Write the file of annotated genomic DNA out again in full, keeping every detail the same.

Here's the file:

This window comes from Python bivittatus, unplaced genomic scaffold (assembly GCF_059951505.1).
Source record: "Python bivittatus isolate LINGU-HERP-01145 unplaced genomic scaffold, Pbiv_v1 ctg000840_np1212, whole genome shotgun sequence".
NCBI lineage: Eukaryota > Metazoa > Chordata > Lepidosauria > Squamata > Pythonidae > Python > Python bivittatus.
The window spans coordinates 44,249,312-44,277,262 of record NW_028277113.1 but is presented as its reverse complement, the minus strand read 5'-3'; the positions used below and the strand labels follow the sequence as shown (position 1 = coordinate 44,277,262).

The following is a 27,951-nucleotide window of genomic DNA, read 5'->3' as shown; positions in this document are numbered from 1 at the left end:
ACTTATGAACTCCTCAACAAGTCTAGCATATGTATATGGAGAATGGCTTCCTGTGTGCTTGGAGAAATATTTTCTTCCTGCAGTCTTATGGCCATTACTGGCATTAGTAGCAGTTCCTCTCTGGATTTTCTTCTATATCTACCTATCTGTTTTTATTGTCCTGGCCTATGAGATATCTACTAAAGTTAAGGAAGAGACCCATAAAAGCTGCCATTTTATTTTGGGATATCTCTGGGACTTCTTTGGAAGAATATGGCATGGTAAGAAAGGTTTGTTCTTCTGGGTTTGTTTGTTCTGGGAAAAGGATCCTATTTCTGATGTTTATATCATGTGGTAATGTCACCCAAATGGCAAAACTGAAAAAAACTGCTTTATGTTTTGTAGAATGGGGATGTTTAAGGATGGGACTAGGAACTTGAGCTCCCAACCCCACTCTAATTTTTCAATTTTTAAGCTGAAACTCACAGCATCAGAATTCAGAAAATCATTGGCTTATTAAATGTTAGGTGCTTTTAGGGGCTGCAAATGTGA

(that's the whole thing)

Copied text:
This window comes from Python bivittatus, unplaced genomic scaffold (assembly GCF_059951505.1).
Source record: "Python bivittatus isolate LINGU-HERP-01145 unplaced genomic scaffold, Pbiv_v1 ctg000840_np1212, whole genome shotgun sequence".
NCBI lineage: Eukaryota > Metazoa > Chordata > Lepidosauria > Squamata > Pythonidae > Python > Python bivittatus.
The window spans coordinates 44,249,312-44,277,262 of record NW_028277113.1 but is presented as its reverse complement, the minus strand read 5'-3'; the positions used below and the strand labels follow the sequence as shown (position 1 = coordinate 44,277,262).

The following is a 27,951-nucleotide window of genomic DNA, read 5'->3' as shown; positions in this document are numbered from 1 at the left end:
ACTTATGAACTCCTCAACAAGTCTAGCATATGTATATGGAGAATGGCTTCCTGTGTGCTTGGAGAAATATTTTCTTCCTGCAGTCTTATGGCCATTACTGGCATTAGTAGCAGTTCCTCTCTGGATTTTCTTCTATATCTACCTATCTGTTTTTATTGTCCTGGCCTATGAGATATCTACTAAAGTTAAGGAAGAGACCCATAAAAGCTGCCATTTTATTTTGGGATATCTCTGGGACTTCTTTGGAAGAATATGGCATGGTAAGAAAGGTTTGTTCTTCTGGGTTTGTTTGTTCTGGGAAAAGGATCCTATTTCTGATGTTTATATCATGTGGTAATGTCACCCAAATGGCAAAACTGAAAAAAACTGCTTTATGTTTTGTAGAATGGGGATGTTTAAGGATGGGACTAGGAACTTGAGCTCCCAACCCCACTCTAATTTTTCAATTTTTAAGCTGAAACTCACAGCATCAGAATTCAGAAAATCATTGGCTTATTAAATGTTAGGTGCTTTTAGGGGCTGCAAATGTGA